Image Credit – Microsoft

The following services run on the Kubernetes node:

  • Kubelet – The kubelet is the agent that runs on each node in the cluster, and monitors work requests from the API server. It monitors the nodes and makes sure that the containers scheduled on each node run, as expected.
  • Kube-proxy – The kube-proxy component is responsible for local cluster networking, and runs on each node. It ensures that each node has a unique IP address.
  • Container runtime – the underlying software that runs containers on a Kubernetes cluster. The runtime is responsible for fetching, starting, and stopping container images.

Pods

Image Credit – Microsoft

Unlike in a Docker environment, you can’t run containers directly on Kubernetes. You package the container into a Kubernetes object called a pod, which is effectively a container with all of the management overhead stripped away and passed back to the Kubernetes Cluster.

A pod can contain multiple containers that make up part of or all of your application, however in general a pod will never contain multiple instances of the same application. So for example, if running a website that requires a database back-end, both of those containers would be packaged into a pod.

A pod also includes information about the shared storage and network configuration, and yaml coded tempates which define how to run the containers in the pod.

Managing your Kubernetes environment

You have a number of options for managing your Kubernetes environment:

  • kubectl – You can use kubectl to deploy applications, inspect and manage cluster resources, and view logs. kubectl can be installed on Linux, macOS and Windows platforms.
  • kind – this is used for running Kubernetes on your local device.
  • minikube – similar to kind in that it allows you to run Kubernetes locally.
  • kubeadm – this is used to create and manage kubernetes clusters in a user friendly way.

kubectl is by far the most used in enterprise Kubernetes environments, and you can find more details in the documentation here.

Important Considerations

While Kubernetes provides an orchestration platform that means you can run your clusters and scale as required, there are certain things you need to be aware that it cannot do, such as:

  • Deployment, scaling, load balancing, logging, and monitoring are all optional. You need to configure these and fit these into your specific solution requirements.
  • There is no limit to the tyes of apps that can run – if it can run in a container, it can run on Kubernetes.
  • Kubernetes doesn’t provide middleware, data-processing frameworks, databases, caches, or cluster storage systems.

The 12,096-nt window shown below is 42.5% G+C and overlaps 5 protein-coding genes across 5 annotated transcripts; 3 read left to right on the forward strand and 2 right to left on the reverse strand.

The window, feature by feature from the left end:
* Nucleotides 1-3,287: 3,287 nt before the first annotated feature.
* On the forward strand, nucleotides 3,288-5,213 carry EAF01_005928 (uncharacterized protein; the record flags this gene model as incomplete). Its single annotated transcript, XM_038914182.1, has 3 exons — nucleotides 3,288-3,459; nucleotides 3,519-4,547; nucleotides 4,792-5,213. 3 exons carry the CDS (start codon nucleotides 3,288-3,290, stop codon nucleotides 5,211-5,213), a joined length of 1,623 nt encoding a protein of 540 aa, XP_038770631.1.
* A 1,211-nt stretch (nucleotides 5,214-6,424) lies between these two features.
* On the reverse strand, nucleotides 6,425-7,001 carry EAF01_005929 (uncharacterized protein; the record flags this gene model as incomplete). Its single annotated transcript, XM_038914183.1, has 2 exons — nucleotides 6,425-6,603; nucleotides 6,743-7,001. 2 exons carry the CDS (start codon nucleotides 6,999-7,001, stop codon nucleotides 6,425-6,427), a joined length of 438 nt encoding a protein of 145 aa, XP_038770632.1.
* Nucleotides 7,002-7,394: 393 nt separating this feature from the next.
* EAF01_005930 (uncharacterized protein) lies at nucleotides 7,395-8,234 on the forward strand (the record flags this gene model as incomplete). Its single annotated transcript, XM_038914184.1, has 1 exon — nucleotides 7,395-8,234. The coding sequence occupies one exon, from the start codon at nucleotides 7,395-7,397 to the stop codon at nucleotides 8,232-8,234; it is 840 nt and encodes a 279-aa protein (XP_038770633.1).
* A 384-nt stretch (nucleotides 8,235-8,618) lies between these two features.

• A container runtime such as Docker is required for managing containers.
  • You need to manage the underlying environment that Kubernetes runs on (memory, networking, storage etc), and also manage upgrades to the Kubernetes platform itself.

Azure Kubernetes Service

All of the above considerations and indeed all of the sections we’ve covered in this post require detailed knowledge of both Kubernetes and also the underlying dependencies. This overhead is removed in some part by cloud services such Azure Kubernetes Service (AKS) which reduces these challenges by providing a hosted Kubernetes environment. 

As a hosted Kubernetes service, Azure handles critical tasks, like health monitoring and maintenance. Since Kubernetes masters are managed by Azure, you only manage and maintain the agent nodes.

You can create an AKS cluster using:

  • The Azure CLI
  • The Azure portal
  • Azure PowerShell
  • Using template-driven deployment options, like Azure Resource Manager templates, Bicep and Terraform.

When you deploy an AKS cluster, the Kubernetes master and all nodes are deployed and configured for you. Advanced networking, Azure Active Directory (Azure AD) integration, monitoring, and other features can be configured during the deployment process.

Conclusion

And thats a description of Kubernetes, how it works, why its useful and the components that are contained within it. In the next post, we’re going to put all that theory into practice and set up both a local Kubernetes Cluster using minikube, and also look at deploying cluster onto Azure Kubernetes Service.

Hope you enjoyed this post, until next time!

One thought on “100 Days of Cloud – Day 86: Introduction to Kubernetes”

Leave a Reply

Fill in your details below or click an icon to log in:

WordPress.com Logo

You are commenting using your WordPress.com account. Log Out /  Change )

Twitter picture

You are commenting using your Twitter account. Log Out /  Change )

Facebook photo

You are commenting using your Facebook account. Log Out /  Change )

Connecting to %s

%d bloggers like this: